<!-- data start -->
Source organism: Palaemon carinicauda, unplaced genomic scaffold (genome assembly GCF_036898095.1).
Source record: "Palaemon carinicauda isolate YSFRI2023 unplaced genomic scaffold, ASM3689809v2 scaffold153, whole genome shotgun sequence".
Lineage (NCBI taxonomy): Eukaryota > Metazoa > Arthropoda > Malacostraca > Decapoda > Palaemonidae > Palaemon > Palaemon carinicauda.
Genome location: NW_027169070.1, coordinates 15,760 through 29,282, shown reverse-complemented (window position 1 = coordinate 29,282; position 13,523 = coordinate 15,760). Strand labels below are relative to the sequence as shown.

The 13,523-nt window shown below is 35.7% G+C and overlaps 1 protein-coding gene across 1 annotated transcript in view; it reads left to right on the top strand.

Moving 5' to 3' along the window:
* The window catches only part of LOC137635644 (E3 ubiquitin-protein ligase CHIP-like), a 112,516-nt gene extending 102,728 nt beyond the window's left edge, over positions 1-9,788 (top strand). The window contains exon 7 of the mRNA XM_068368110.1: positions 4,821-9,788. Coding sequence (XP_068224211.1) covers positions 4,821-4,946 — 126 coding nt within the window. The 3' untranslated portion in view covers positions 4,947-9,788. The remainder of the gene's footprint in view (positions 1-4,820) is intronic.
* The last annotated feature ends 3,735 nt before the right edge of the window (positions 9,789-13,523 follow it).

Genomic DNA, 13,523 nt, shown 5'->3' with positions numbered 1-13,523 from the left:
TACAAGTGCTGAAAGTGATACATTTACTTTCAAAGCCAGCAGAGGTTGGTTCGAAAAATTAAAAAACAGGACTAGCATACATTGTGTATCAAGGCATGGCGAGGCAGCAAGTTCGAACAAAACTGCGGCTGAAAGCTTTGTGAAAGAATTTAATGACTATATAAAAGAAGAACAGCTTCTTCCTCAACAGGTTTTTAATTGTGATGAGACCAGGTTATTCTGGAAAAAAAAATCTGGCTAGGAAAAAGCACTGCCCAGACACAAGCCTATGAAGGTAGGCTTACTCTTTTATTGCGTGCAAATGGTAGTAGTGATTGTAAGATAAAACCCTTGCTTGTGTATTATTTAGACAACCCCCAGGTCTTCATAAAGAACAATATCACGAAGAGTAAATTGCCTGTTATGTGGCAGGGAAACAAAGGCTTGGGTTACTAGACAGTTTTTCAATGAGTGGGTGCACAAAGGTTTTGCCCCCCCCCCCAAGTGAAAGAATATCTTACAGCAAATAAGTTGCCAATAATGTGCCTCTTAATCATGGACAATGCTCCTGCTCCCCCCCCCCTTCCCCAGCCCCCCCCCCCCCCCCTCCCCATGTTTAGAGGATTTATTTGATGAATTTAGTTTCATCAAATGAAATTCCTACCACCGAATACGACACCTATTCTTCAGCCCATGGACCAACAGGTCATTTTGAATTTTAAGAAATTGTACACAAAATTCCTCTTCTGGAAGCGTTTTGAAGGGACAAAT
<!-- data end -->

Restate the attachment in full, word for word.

Source organism: Palaemon carinicauda, unplaced genomic scaffold (genome assembly GCF_036898095.1).
Source record: "Palaemon carinicauda isolate YSFRI2023 unplaced genomic scaffold, ASM3689809v2 scaffold153, whole genome shotgun sequence".
Lineage (NCBI taxonomy): Eukaryota > Metazoa > Arthropoda > Malacostraca > Decapoda > Palaemonidae > Palaemon > Palaemon carinicauda.
Genome location: NW_027169070.1, coordinates 15,760 through 29,282, shown reverse-complemented (window position 1 = coordinate 29,282; position 13,523 = coordinate 15,760). Strand labels below are relative to the sequence as shown.

The 13,523-nt window shown below is 35.7% G+C and overlaps 1 protein-coding gene across 1 annotated transcript in view; it reads left to right on the top strand.

Moving 5' to 3' along the window:
* The window catches only part of LOC137635644 (E3 ubiquitin-protein ligase CHIP-like), a 112,516-nt gene extending 102,728 nt beyond the window's left edge, over positions 1-9,788 (top strand). The window contains exon 7 of the mRNA XM_068368110.1: positions 4,821-9,788. Coding sequence (XP_068224211.1) covers positions 4,821-4,946 — 126 coding nt within the window. The 3' untranslated portion in view covers positions 4,947-9,788. The remainder of the gene's footprint in view (positions 1-4,820) is intronic.
* The last annotated feature ends 3,735 nt before the right edge of the window (positions 9,789-13,523 follow it).

Genomic DNA, 13,523 nt, shown 5'->3' with positions numbered 1-13,523 from the left:
TACAAGTGCTGAAAGTGATACATTTACTTTCAAAGCCAGCAGAGGTTGGTTCGAAAAATTAAAAAACAGGACTAGCATACATTGTGTATCAAGGCATGGCGAGGCAGCAAGTTCGAACAAAACTGCGGCTGAAAGCTTTGTGAAAGAATTTAATGACTATATAAAAGAAGAACAGCTTCTTCCTCAACAGGTTTTTAATTGTGATGAGACCAGGTTATTCTGGAAAAAAAAATCTGGCTAGGAAAAAGCACTGCCCAGACACAAGCCTATGAAGGTAGGCTTACTCTTTTATTGCGTGCAAATGGTAGTAGTGATTGTAAGATAAAACCCTTGCTTGTGTATTATTTAGACAACCCCCAGGTCTTCATAAAGAACAATATCACGAAGAGTAAATTGCCTGTTATGTGGCAGGGAAACAAAGGCTTGGGTTACTAGACAGTTTTTCAATGAGTGGGTGCACAAAGGTTTTGCCCCCCCCCCCAAGTGAAAGAATATCTTACAGCAAATAAGTTGCCAATAATGTGCCTCTTAATCATGGACAATGCTCCTGCTCCCCCCCCCCTTCCCCAGCCCCCCCCCCCCCCCCTCCCCATGTTTAGAGGATTTATTTGATGAATTTAGTTTCATCAAATGAAATTCCTACCACCGAATACGACACCTATTCTTCAGCCCATGGACCAACAGGTCATTTTGAATTTTAAGAAATTGTACACAAAATTCCTCTTCTGGAAGCGTTTTGAAGGGACAAAT